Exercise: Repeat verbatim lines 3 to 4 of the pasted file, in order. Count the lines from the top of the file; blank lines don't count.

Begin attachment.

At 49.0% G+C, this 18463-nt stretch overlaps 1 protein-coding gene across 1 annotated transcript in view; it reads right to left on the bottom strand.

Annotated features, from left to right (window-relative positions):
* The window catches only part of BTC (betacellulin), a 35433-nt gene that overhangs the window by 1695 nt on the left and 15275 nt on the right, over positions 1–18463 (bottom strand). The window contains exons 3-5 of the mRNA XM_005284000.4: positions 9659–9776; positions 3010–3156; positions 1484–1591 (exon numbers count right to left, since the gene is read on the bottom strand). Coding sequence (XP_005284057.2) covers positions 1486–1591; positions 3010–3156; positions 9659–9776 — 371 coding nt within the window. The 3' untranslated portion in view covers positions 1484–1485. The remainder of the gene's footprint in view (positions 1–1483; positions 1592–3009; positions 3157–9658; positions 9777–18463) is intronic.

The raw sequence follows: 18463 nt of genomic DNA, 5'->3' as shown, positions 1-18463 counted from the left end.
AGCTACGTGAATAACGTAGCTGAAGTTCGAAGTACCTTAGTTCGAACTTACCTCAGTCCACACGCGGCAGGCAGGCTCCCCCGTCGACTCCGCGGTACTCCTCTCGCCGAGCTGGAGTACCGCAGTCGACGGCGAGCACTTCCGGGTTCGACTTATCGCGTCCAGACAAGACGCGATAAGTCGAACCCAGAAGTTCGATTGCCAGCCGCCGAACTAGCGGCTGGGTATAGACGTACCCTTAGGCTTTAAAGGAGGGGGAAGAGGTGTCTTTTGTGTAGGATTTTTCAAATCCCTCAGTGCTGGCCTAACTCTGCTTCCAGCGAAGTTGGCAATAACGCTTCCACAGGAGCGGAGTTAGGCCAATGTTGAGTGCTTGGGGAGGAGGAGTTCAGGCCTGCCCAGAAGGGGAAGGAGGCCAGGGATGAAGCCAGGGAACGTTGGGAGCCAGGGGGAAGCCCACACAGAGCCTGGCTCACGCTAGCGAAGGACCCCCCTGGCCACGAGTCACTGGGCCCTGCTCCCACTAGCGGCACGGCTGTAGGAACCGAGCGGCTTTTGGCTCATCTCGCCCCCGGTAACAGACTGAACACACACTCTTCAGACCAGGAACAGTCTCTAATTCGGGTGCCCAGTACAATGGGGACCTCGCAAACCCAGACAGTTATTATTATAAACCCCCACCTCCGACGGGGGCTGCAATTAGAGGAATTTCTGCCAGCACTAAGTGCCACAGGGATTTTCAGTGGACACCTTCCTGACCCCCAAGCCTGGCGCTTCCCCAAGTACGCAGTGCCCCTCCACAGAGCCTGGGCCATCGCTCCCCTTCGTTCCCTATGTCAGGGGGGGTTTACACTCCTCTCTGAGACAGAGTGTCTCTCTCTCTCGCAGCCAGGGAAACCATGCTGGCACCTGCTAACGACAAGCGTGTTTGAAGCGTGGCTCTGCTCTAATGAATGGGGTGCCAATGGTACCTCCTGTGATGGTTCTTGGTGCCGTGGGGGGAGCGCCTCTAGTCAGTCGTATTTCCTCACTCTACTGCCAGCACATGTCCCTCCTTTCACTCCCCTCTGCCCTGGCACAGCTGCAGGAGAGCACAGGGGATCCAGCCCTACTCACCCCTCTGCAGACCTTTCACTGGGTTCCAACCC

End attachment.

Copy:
* The window catches only part of BTC (betacellulin), a 35433-nt gene that overhangs the window by 1695 nt on the left and 15275 nt on the right, over positions 1–18463 (bottom strand). The window contains exons 3-5 of the mRNA XM_005284000.4: positions 9659–9776; positions 3010–3156; positions 1484–1591 (exon numbers count right to left, since the gene is read on the bottom strand). Coding sequence (XP_005284057.2) covers positions 1486–1591; positions 3010–3156; positions 9659–9776 — 371 coding nt within the window. The 3' untranslated portion in view covers positions 1484–1485. The remainder of the gene's footprint in view (positions 1–1483; positions 1592–3009; positions 3157–9658; positions 9777–18463) is intronic.

The raw sequence follows: 18463 nt of genomic DNA, 5'->3' as shown, positions 1-18463 counted from the left end.